Voice over Internet Protocol (VoIP) phone systems refer to IP-based (Internet Protocol-based) systems that package and transform voice data for transmission over the Internet, thereby avoiding the need to use traditional telephone networks.
Although VoIP technology has been around for nearly 30 years, it’s only been the arrival of cheap broadband that the technology has grown in reliability and cost-effectiveness.
Consider purchasing an IP-based phone system if one or more of the following apply to your business:
- You wish to link offices using PBX-to-PBX communications
- You want single voice and data infrastructure between two or more locations
- You want smooth migration toward VoIP
- Remote workers need to become part of the centralised telephone system and share common functionality
- You are planning a major upgrade to your existing data network.
As well as offering other benefits to the consumer, VoIP has significantly lowered the cost of phone calls. VoIP phone systems require only a broadband connection and a suitable Internet phone such as one of the following:
- A VoIP telephone with an Ethernet connection or USB connection.
- VoIP adaptors enabling use of touch-tone phones through an IT network
- A software phone application (such as Skype) installed on a PC.
Because a VoIP user only needs a viable broadband connection, it’s perfect for mobile staff as well as the increasing numbers of office-based devotees.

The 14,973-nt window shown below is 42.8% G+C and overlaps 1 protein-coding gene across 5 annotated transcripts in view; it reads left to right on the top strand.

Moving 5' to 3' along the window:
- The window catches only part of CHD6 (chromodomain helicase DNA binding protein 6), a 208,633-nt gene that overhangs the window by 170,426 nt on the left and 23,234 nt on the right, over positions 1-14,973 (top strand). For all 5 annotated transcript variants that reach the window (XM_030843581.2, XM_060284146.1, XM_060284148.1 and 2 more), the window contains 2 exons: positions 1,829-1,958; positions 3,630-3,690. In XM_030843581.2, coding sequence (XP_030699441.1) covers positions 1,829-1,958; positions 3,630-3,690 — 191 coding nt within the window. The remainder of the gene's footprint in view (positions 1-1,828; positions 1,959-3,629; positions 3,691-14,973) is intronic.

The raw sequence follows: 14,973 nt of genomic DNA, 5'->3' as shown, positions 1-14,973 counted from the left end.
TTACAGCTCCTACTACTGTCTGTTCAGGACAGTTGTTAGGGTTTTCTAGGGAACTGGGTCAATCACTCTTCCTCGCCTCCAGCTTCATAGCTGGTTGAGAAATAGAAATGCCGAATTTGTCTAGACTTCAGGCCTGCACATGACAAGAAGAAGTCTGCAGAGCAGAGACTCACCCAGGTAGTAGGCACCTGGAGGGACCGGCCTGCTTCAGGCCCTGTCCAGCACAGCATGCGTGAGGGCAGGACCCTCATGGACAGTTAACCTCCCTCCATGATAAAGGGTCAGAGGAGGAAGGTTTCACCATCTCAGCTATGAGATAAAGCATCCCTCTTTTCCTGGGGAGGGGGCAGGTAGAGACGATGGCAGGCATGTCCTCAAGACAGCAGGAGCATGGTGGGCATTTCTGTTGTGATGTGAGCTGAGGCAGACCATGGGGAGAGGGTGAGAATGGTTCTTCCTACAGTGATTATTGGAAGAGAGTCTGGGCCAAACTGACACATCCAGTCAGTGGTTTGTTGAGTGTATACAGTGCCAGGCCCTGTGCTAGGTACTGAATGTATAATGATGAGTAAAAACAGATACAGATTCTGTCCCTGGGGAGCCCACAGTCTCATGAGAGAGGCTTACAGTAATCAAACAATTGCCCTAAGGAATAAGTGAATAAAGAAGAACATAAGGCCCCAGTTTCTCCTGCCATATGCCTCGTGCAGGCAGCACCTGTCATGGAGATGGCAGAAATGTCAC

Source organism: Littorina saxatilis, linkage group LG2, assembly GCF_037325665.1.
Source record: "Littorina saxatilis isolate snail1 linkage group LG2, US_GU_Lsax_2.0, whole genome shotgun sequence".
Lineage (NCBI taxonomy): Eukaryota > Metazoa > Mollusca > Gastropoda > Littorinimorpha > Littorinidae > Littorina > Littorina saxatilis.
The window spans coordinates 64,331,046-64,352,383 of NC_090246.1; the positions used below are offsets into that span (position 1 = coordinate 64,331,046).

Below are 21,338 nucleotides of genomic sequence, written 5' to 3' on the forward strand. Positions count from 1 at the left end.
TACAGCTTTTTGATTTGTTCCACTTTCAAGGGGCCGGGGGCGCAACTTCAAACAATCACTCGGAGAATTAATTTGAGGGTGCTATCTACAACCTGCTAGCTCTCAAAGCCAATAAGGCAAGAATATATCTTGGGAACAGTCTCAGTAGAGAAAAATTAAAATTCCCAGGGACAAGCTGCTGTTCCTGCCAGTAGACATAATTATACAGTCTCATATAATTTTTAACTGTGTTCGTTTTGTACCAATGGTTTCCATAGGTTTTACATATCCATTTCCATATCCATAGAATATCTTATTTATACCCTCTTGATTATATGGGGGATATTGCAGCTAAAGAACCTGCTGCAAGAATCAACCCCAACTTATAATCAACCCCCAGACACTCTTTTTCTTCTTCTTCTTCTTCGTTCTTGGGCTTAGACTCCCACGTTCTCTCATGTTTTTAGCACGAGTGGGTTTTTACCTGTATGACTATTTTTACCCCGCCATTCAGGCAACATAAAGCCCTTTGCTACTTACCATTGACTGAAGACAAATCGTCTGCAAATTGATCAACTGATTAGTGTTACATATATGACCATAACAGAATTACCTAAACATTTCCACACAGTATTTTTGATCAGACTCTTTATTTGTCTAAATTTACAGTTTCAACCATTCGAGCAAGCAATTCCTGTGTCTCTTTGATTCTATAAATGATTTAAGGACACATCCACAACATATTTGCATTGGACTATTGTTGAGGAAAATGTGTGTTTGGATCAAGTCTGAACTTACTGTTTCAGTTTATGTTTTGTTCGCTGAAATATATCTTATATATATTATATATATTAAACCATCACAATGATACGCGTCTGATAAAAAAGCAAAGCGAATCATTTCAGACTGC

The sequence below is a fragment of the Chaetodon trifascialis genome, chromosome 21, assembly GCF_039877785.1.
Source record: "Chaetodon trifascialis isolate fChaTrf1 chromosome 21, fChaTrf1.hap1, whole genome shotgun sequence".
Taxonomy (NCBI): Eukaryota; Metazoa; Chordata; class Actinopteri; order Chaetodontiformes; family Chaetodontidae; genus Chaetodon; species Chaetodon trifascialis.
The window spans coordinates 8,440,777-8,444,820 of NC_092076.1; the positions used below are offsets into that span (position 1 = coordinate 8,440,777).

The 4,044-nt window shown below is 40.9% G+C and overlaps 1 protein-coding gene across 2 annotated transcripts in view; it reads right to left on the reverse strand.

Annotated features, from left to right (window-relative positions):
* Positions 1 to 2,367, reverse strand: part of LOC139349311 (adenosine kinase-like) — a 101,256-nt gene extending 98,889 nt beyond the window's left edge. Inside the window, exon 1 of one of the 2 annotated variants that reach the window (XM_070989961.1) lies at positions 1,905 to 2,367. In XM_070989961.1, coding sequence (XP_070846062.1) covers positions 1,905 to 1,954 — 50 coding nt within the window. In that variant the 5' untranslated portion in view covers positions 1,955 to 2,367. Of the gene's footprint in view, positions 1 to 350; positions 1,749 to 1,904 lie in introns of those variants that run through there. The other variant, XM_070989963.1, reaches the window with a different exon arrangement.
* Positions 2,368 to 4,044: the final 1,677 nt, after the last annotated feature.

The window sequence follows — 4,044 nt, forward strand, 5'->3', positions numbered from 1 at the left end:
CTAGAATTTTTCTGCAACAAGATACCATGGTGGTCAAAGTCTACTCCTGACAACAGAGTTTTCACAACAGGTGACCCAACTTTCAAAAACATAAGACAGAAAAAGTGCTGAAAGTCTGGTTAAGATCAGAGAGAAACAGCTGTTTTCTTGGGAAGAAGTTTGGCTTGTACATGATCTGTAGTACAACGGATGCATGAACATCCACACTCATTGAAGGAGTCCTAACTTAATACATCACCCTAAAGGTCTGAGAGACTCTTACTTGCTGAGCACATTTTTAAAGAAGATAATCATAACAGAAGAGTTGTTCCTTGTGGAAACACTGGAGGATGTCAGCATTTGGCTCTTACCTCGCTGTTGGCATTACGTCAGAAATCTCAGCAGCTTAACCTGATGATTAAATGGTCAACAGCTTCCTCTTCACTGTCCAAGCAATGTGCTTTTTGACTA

- Cost savings for businesses and high volume users
- Cheap infrastructure and running costs
- Reliability – the technology of choice for most call-centre environments
- Call capacity only limited by available broadband bandwidth
- Features such as conference calling, video conferencing and itemised billing are often cheaper than with conventional phone systems
- Remote workers can use the same phone number
- Converged VoIP allows integration of legacy networks with Internet technology
- Increasing reliability with fast broadband
- High call quality
- Continued success and adoption of VoIP will make this an increasingly attractive option for businesses.
- Vulnerability to failed broadband connections
- Vulnerability to power-outage (back-up power needed)
- Viability may be limited by geographical broadband coverage
- Time-delays possible during conversations
- Softphones often have lower quality than VoIP or adaptor phones